Circle of Hope’s annual afternoon tea, with this year’s theme being Royal Tea, provided a customizable experience on Saturday in the royal courtyard — the Canyon Country Community Center.
Tiaras and crown balloons filled the banquet hall, as hors d’oeuvres, tea sandwiches and desserts were served. Patients shared their experiences regarding the center’s dedication to supporting each person, while a silent auction also took place simultaneously.
According to Circle of Hope’s website, “Proceeds from this event will go to further Circle of Hope’s mission of providing emotional, financial, educational and supportive services to those diagnosed with cancer in the Santa Clarita Valley.”
Support group facilitator Alison Lindemann discussed Circle of Hope’s dedication in not only fundraising for Breast Cancer Awareness Month, but also in providing relief for various types of cancer.
“Our focus is in honor of October, which is Breast Cancer Awareness Month. We’re celebrating survivorship,” Lindemann said. “We’re raising funds for our organization. Even though this event focuses on breast cancer, Circle of Hope represents all cancer — men, women, all stages. We provide emotional, educational and financial support for people in Santa Clarita going through a cancer journey.”
This year’s twist includes honoring everyone who supports Circle of Hope, including volunteers, practitioners and even clients.
Beth Jenkins, a client, reflected on her experience with Circle of Hope in a speech she gave to the room of attendees.
“I saw a pamphlet for Circle of Hope — I hesitated, irrationally feeling that going to this program was somehow making this all too real,” Jenkins said. “[Eventually] within the community of other cancer survivors, I was able to take it easy on myself and be patient as I got stronger. Most importantly, I was recovering with compassionate others, who had no need for me to wipe my hands and say it’s all over now. Let’s move on — be tough.”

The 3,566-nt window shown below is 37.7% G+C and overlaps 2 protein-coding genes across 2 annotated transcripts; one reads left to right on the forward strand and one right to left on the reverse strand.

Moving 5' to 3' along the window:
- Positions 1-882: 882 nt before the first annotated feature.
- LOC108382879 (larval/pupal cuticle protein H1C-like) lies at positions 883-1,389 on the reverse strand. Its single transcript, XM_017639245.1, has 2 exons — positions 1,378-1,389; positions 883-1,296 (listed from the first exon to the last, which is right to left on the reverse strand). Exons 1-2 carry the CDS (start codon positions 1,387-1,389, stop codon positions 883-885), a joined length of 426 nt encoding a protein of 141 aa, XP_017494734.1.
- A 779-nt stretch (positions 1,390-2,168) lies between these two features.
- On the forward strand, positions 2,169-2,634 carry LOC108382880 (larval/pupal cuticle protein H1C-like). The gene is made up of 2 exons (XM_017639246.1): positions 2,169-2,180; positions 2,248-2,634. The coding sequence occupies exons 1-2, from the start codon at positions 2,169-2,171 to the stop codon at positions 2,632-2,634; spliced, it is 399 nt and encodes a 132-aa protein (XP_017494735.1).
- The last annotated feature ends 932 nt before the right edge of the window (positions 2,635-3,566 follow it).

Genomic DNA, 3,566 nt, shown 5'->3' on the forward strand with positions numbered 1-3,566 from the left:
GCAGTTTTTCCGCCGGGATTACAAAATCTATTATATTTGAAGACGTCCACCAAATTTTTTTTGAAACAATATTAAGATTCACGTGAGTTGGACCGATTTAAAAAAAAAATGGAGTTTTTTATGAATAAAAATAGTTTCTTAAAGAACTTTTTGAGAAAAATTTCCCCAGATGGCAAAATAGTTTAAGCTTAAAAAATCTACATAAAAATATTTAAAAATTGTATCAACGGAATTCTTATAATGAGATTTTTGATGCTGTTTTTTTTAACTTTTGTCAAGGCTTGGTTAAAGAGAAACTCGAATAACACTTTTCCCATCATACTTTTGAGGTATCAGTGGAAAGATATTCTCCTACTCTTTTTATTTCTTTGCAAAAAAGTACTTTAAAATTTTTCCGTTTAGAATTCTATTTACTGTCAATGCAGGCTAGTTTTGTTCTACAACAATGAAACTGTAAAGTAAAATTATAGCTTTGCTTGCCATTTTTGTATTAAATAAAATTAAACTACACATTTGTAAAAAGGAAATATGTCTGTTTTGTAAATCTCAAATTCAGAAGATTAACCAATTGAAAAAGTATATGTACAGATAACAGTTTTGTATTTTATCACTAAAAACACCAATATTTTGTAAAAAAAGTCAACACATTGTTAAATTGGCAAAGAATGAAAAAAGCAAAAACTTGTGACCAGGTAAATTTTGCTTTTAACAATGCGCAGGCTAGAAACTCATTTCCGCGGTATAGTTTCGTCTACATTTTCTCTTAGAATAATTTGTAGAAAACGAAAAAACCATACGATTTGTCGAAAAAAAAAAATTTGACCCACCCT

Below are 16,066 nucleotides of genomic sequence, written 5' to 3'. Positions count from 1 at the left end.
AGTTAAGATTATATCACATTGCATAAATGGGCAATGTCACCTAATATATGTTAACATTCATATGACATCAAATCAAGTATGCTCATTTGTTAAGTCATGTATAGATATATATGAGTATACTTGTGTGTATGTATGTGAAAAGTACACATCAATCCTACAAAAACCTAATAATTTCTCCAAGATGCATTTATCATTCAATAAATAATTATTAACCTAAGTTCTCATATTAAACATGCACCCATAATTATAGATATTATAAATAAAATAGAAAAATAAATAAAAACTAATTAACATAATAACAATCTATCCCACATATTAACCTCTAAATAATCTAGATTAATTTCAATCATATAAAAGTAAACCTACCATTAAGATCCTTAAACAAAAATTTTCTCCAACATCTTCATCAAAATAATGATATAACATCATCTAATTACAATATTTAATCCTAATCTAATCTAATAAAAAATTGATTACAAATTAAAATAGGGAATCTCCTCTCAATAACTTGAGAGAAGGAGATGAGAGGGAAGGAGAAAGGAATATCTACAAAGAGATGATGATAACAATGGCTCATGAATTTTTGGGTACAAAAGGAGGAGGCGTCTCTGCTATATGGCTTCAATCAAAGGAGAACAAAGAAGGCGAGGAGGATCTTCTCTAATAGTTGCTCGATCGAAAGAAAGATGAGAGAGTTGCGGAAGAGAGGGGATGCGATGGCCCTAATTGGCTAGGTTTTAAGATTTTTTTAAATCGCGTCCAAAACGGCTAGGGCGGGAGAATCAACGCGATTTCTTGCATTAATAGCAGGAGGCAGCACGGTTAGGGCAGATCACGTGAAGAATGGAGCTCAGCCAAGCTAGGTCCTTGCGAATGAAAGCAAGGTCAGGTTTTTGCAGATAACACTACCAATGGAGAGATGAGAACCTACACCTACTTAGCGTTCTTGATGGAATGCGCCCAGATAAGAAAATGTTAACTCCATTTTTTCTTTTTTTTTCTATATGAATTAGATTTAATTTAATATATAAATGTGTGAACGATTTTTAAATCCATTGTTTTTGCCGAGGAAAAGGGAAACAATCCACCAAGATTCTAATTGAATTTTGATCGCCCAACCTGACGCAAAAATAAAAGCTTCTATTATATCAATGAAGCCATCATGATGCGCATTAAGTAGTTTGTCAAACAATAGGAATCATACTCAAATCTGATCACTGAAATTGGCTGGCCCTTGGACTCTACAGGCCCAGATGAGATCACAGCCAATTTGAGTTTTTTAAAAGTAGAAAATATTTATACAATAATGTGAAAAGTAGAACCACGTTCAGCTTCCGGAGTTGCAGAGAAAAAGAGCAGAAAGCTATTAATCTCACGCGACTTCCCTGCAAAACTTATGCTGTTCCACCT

The nonprofit, founded in 2004, is celebrating not only its 19th year of helping local cancer patients, but also fundraising with its annual tea, which started in founder Colleen Shaffer’s backyard.
“Twenty-five years ago, I was diagnosed with breast cancer. Three years later, I was told I had six months to live. The cancer had spread and became metastatic, which means it spread from the breasts all the way down to my spine,” Shaffer said.
While Shaffer is still seeking treatment, she’s ensuring that clients come free of any financial, and perhaps mental, worry, given that she empathizes with their experiences.
“We have classes, we have support groups, we have massage, exercise classes, yoga, all geared for cancer patients,” Shaffer said. “If nothing else, we’re there to listen. Because you know what? We’re patients. We’ve been on that side of the fence. We understand what you’re going through.”